Evaluating evidence of radiation therapy in daily healthcare practices by developing a knowledge agenda – example from The Netherlands




Poster session 1 Wednesday: Evidence production and synthesis


Wednesday 13 September 2017 - 12:30 to 14:00


All authors in correct order:

Kolsteren E1, Kaanders H2, Leereveld D1
1 Kennisinstituut van Medisch Specialisten, Netherlands
2 Radboudumc, Netherlands
Presenting author and contact person

Presenting author:

Evie Kolsteren

Contact person:

Abstract text
Background: It is estimated that for 50 per cent of healthcare the effectiveness is investigated insufficiently. There is an urgent call from politicians and society to reduce increasing healthcare costs but there is limited budget for evaluation research. Therefore it is essential to prioritise knowledge gaps. The Dutch Society for Radiation Oncology (NVRO), one of the Dutch medical specialty societies, has recently developed a knowledge agenda.

Objectives: The goal is to improve the quality and efficiency of care in radiation therapy. Patient perspectives are an important factor.

Methods:Examination of knowledge gaps was done in three ways:
1) Dutch guidelines addressing oncology/radiotherapy issues were scrutinised for recommendations with a low level of evidence;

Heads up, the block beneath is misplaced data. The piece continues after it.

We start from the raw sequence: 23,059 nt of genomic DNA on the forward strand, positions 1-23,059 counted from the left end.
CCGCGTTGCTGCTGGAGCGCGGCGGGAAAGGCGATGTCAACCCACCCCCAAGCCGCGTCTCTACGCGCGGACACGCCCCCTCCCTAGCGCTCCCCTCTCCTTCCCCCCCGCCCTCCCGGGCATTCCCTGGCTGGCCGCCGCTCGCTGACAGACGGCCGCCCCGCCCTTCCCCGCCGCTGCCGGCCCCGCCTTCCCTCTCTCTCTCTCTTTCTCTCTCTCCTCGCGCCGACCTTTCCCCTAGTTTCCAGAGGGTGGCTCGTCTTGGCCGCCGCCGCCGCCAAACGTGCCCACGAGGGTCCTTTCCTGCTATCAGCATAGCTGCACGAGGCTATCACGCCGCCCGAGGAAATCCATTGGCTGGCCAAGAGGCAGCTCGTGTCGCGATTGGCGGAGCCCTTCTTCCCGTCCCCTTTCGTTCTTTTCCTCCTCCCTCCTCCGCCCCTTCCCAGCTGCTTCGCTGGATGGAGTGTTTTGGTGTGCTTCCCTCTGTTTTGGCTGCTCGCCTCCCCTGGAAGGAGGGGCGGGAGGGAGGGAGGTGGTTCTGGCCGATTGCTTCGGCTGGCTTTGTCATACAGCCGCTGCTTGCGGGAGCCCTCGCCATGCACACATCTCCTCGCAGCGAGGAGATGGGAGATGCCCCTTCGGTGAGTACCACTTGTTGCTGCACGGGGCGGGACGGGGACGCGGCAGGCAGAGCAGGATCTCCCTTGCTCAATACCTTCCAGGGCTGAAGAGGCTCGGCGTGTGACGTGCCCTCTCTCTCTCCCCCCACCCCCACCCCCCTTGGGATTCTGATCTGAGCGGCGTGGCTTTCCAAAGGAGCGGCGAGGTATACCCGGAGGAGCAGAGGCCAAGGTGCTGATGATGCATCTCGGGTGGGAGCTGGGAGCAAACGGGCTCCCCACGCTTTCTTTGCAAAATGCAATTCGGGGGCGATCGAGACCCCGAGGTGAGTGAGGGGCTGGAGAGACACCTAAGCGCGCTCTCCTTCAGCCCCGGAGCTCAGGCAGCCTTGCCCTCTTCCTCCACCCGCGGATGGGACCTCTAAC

2. members of the NVRO were asked to deliver knowledge gaps via an online survey; and,
3. remaining stakeholders such as care insurers, general practitioners, the Dutch Inspection of Healthcare and patient association(s) were asked to examine and deliver knowledge gaps.

Next, a plenary meeting with radiation oncologists, stakeholders and patient association(s) was organised to prioritise the knowledge gaps per tumour type according to health gain, societal impact, urgency and ability to research. Finally, an overall top 10 was generated which will form the research programme of the NVRO in the upcoming years.

Results: An example of three knowledge gaps from the top 10 in the agenda are:
1) What is the additional value of radiotherapy in treating oligometastases with quality of life and lifespan as outcome measures?
2) What is the role of imaging techniques (such as PET or MRI) in preparing (dose and targeting), planning and executing a radiation treatment?
3) What is the effectivity of stereotactic radiation therapy in treating liver metastases of colorectal tumours?

Conclusions: Developing a knowledge agenda appears to be very useful to get insight into what evidence is missing in daily clinical care per specialty. Studying these knowledge gaps improves the level of evidence in daily practice and thereby quality and efficiency of healthcare.